“This comprehensive book is a gift to the cause of justice not only for victimized women and children but for anyone who cares about the integrity of law itself. The American legal system has for too long facilitated the very violence it purports to forbid, often allowing abusive men to use the courts to punish women and children who speak out against child sexual abuse and domestic violence. Mo Hannah and Barry Goldstein have created a desperately needed manual that will empower generations of victims to fight back. My favorite section is the one that reminds us of the obvious: 'Therapy is Not the Answer' to violence. The stories of injustice in this book will shock you, and make you cry--but keep reading. Abusers are hoping you won't pay attention because it will be too painful. Prove them wrong by reading this book again and again and again--and share it with everyone who needs to know the truth.”
"We are excited about Domestic Violence, Abuse and Child Custody, a new book that we believe can be used to change the broken custody court system. The book contains chapters by over 25 of the leading experts in the US and Canada including judges, lawyers, psychiatrists, psychologists, sociologists, journalists and domestic violence advocates. The co-editors, Mo Therese Hannah and Barry Goldstein and many of the contributors like Joan Zorza and Lois Schwaeber are long-time friends and supporters of our movement. Although the contributors come from very different disciplines and backgrounds, there is remarkable agreement that thousands of children are being forced to live with abusers because of common mistakes and discredited practices used by the family court system. The book is meticulously researched and cited so the findings have the highest credibility."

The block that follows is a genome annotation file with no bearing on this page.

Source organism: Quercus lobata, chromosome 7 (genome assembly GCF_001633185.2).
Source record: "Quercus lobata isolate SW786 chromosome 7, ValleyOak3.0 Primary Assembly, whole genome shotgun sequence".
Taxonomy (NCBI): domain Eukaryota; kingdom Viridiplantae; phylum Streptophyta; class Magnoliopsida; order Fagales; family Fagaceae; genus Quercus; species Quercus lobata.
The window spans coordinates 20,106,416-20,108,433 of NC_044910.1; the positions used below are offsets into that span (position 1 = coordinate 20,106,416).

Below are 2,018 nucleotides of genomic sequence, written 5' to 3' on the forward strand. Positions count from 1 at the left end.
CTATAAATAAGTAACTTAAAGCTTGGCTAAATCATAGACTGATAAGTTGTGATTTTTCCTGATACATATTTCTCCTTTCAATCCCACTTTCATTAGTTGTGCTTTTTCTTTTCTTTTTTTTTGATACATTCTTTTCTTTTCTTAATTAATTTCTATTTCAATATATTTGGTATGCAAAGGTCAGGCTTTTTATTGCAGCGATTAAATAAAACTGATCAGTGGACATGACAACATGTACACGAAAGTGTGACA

“This book serves as a beacon of light to all those who have become jaundiced by the malfunctioning family court, social services, law guardian and mental health system. Whether the reader is a protective parent, child advocate, attorney, judge, social worker or mental health expert, this exquisitely organized and illuminating volume will help the reader to better understand the socio-historical, socio-legal, and socio-cultural forces shaping today’s domestic relations courts. The
editors have assembled eminent scholars, practitioners, and child advocates in
one volume that flows like a brilliantly conducted orchestral piece. This fine
collection clarifies the core issues at hand and provides a full panoply of
solutions; it adds a significant contribution to an expanding body of
literature on domestic violence, abuse and child custody.”
“For years custody courts have confidently denied complaints by mothers of unfair treatment in domestic violence cases. If the court system had commissioned research to determine how the present practices are working, the result would be the information contained in Domestic Violence, Abuse and Child Custody. The research findings demonstrate court practices are outdated and their confidence misplaced. Wise judges will use the up-to-date research now available to take a fresh look at practices and assumptions deeply ingrained after thirty years. No one wants to be known as the judge who hurts children and this research can prevent the kinds of tragic outcomes we see too frequently.”